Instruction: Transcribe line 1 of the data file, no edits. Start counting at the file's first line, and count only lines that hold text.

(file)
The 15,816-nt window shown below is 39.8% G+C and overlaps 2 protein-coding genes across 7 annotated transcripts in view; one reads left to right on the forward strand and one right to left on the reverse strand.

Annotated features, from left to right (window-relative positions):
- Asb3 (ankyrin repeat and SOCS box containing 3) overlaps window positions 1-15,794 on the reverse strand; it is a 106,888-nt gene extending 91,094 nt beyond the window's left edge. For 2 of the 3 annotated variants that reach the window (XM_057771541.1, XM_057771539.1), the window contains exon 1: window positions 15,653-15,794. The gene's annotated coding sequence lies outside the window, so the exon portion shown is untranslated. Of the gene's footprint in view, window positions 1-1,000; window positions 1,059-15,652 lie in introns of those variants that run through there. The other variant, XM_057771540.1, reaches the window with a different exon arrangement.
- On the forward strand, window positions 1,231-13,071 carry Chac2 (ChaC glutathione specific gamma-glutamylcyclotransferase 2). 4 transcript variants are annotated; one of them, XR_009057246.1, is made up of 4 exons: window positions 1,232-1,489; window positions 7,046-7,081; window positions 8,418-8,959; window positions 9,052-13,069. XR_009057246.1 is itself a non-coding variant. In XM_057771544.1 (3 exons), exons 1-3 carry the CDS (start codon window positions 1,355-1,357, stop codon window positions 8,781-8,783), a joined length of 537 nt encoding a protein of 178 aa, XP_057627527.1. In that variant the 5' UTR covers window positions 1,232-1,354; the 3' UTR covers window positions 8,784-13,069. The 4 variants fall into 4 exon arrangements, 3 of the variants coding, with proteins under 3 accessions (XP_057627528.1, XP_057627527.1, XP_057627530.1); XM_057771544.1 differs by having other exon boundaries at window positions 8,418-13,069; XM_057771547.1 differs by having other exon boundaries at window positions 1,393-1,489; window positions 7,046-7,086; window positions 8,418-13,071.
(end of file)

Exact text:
The 15,816-nt window shown below is 39.8% G+C and overlaps 2 protein-coding genes across 7 annotated transcripts in view; one reads left to right on the forward strand and one right to left on the reverse strand.